Vikings! opens in the Centraal Museum in Utrecht on 7 November 2004. It
outlines how Scandinavian plunderers sowed death and destruction in West
Europe after 800. Vikings! is a joint project of the Centraal Museum,
the Rheinisches Landesmuseum in Bonn, the University of Bonn and the Viking
Ship Museum in Roskilde.
A full-scale Viking
Vikings! examines Frankish civilisation on the eve of the Viking invasions,
which took place as of 800. Jewellery, glassware, church treasures and
other finds from the wealthy settlement of Dorestad, presently Wijk bij
Duurstede, make clear just how tantalising this loot was for the Norsemen.
Also on view will be a collection of precious stones from Ribe, and silver
treasures from the island of Wieringen. Loans from Swedish and Danish
museums, the highlight of which is a life-size replica of a Viking ship
from Roskilde, bring to life Scandinavian society of old. Moreover, this
will be the first time that Dutch archaeological finds will be presented
in such a complete fashion, giving testimony to the consequences of the
Viking incursions into the Netherlands.
Massacred settlement in Zutphen
For the inhabitants of the Dutch river delta looting and plundering were
an ongoing reality in the 9th and 10th century. Their costly possessions
were wrested from their hands in the course of raids. That this did not
take place peaceably became apparent several years ago during an excavation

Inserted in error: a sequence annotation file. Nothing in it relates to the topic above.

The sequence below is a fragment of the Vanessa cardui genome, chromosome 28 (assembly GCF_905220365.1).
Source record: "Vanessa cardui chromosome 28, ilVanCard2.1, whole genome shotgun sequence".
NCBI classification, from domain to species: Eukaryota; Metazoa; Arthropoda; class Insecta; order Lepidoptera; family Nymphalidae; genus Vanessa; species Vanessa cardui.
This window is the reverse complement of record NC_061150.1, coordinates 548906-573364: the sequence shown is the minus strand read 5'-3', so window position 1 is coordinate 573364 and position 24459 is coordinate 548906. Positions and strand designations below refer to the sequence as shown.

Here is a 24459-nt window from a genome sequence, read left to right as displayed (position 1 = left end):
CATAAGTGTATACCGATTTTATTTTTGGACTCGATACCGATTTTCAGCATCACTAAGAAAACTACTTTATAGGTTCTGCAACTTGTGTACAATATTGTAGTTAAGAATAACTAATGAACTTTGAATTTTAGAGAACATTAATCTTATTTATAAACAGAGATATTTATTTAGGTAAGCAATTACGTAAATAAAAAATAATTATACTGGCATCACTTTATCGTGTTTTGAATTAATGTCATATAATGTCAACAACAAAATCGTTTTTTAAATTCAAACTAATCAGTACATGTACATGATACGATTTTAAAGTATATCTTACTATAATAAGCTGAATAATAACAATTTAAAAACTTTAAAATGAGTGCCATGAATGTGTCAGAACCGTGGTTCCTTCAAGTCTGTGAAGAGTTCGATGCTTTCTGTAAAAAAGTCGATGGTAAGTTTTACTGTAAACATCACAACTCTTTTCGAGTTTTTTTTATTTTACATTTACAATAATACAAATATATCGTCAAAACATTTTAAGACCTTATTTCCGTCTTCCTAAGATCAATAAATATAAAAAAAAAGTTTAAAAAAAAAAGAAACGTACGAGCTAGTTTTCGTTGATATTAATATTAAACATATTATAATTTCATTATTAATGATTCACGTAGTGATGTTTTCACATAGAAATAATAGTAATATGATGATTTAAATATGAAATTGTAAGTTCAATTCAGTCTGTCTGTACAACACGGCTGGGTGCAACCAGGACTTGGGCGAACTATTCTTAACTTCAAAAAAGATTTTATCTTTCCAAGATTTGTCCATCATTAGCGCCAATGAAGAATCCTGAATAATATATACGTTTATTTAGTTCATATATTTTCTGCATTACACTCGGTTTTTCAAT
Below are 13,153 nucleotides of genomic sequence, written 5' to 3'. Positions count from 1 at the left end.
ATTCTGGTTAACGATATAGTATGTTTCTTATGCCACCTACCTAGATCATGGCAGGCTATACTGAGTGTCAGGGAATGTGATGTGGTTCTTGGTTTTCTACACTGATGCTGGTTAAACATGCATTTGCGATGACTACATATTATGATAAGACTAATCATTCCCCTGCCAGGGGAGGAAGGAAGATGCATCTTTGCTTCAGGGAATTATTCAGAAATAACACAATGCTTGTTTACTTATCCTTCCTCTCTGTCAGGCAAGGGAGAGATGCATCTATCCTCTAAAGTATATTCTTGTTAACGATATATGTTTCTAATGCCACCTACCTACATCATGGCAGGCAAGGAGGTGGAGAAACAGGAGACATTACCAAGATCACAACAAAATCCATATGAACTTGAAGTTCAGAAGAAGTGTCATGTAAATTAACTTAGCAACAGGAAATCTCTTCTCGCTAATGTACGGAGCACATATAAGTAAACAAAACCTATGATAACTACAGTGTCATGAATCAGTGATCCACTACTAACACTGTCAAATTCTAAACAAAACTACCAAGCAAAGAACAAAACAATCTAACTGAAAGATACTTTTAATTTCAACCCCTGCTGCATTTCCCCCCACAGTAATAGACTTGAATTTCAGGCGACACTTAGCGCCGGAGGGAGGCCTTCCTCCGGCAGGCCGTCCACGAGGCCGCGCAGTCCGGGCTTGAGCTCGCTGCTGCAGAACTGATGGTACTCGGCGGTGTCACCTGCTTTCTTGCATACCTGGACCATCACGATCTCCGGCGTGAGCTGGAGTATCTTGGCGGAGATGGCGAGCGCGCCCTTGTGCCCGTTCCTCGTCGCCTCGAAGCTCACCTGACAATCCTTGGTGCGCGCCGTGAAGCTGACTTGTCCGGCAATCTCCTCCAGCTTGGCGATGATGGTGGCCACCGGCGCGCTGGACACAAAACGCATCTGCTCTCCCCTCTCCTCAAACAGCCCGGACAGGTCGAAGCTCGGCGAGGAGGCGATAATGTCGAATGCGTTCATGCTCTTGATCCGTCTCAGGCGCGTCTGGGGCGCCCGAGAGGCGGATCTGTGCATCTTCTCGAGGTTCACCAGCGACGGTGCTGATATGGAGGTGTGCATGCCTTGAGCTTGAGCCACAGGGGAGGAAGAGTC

in Zutphen, which brought to light the violence of the Vikings. The preserved
skeletons of murdered villagers are exhibited in the Centraal Museum in
combination with a reconstruction drawing of the raid. Nor were churches
and cloisters spared: the Vikings simply threw away precious manuscripts
because they were interested solely in the expensive metal covers. Peaceful
relations, however, were resumed after the 10th century. Trade rather
than plundering seems to have taken place, as suggested by finds from
this period, such as the Scandinavian whetstones from the 11th century
unearthed in Utrecht. The Utrecht ship that sailed the seas around 1000
and which is now part of the collection of the Centraal Museum shows how
merchandise was transported on the Rhine River.
The Scandinavian raids in West Europe after 800 made a deep impression.
As a result, the image took hold of cruel plunderers wearing horned helmets
and sailing on swift dragon boats, who sowed death and destructions. Whether
the Vikings actually wore helmets with horns or whether the boat s had
dragon’s heads, has never been proven. The fact is that the Norsemen
had a rich culture, with superior shipbuilding and navigation technology
and outstanding gold- and silversmithing. Their wonderful sagas also garnered
much praise: even now their sinuous animal motifs inspire contemporary
jewellery. That the Vikings made a lasting impression is evident from
the fact that they still feature in comic books, Playmobile and in contemporary
music and fashion. This contemporary visual culture also finds a place
in the exhibition, which is accompanied by a lavishly illustrated book
in English, Dutch and German.